Just waiting for another memory or conversation to enter the seasoned walls of that cast iron pan.
The names and faces of those men who have had really hard lives lingered in my mind for days. We are all connected though…and that connection for me is the metaphorical cast iron pan. Our stomachs, full of a fine fried chicken dinner with all the fixins’ cooked in cast iron pans. And for that I am truly thankful.
The cast-iron pan in my kitchen has been through a lot over the years. If its walls could speak, they’d tell tales of contentment, hunger, strife and struggle. I cannot compare myself with “Shorty” or any of the other men who I met at the Trenton Area Soup Kitchen. All I can do is honor them. It is with that respect that I submit my recipe for Chicken Fried Simply in a Cast Iron Pan.
Chicken fried in a Cast Iron Pan
Liberally adapted in small parts from Damon Lee Fowlers’ The World’s Best Fried Chicken.
1 cup all purpose flour preferably White Lily (sifted)
1 teaspoon baking powder (if your tin isn’t fresh, buy a new one)
Salt, freshly milled white pepper, and 2 tablespoons of freshly grated nutmeg
1 1/4 cups BUTTERMILK (Damon uses Milk. I like the deeper flavor of home-made Clabber Cream, thick Greek yogurt or best yet, local Buttermilk.)
1 fryin’ chickin’ no more than 3 pounds-leave the skin on, I think this is essential for flavor (Damon uses skinned in his recipe.)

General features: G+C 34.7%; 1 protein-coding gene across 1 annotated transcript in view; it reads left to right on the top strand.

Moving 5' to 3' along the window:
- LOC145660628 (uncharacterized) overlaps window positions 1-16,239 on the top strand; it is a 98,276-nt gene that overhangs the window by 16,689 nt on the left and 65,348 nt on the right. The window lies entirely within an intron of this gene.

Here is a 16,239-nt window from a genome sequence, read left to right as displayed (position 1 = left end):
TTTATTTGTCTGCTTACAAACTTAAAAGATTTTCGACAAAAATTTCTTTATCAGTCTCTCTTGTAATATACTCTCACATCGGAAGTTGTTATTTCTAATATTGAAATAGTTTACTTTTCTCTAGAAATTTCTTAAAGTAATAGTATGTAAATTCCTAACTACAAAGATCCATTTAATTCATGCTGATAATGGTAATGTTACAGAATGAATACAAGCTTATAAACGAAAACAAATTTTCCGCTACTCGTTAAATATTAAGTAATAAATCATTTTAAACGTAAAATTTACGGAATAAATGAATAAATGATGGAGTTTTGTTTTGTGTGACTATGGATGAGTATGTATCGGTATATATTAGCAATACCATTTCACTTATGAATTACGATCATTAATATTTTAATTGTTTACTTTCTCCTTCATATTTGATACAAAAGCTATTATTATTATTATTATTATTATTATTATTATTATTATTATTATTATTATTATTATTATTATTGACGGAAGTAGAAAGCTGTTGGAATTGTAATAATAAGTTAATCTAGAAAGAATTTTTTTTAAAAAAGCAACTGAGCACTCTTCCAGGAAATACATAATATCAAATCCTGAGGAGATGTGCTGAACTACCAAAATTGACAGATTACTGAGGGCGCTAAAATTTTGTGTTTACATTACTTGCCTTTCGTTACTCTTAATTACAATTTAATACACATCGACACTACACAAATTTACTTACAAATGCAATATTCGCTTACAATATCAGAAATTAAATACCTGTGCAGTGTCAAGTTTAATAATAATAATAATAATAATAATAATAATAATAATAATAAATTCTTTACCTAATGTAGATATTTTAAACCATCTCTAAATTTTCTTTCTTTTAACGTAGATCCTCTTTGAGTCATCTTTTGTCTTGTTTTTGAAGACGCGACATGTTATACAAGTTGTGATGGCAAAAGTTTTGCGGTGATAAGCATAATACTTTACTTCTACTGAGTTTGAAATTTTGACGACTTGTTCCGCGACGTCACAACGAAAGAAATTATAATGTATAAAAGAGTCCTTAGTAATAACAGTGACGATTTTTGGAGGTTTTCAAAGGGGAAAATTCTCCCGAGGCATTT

1 teaspoon of Tandoori Spice sauce-(Damon doesn’t use this at all.)
Peanut oil 1/3 way up inside a Cast Iron Pan for fryin’
Wash chicken under ice cold water and place in a sterilized stainless steel container. Cover with a mixture of buttermilk and a scant handful of salt. Soak the bird for a few hours. Preheat an oven to 275 degrees. Meanwhile, sift the flour, combine the dry ingredients with the wet ones and whisk the wet into the dry to make a nice smooth batter. Add a teaspoon of the Tandoori spices, it will make the batter slightly pink in color. When fried, the chicken takes on the color of the palest pink summer Georgia peaches.
Heat a CAST IRON pan filled 1/3 up the sides with peanut oil. Bring fat up to 375 degrees. Check temperature with a candy thermometer.
Add chicken to the batter made with the above ingredients. Drop chicken pieces into the batter and let rest for a bit to gather its thoughts before the plunge into fat fryin’ history.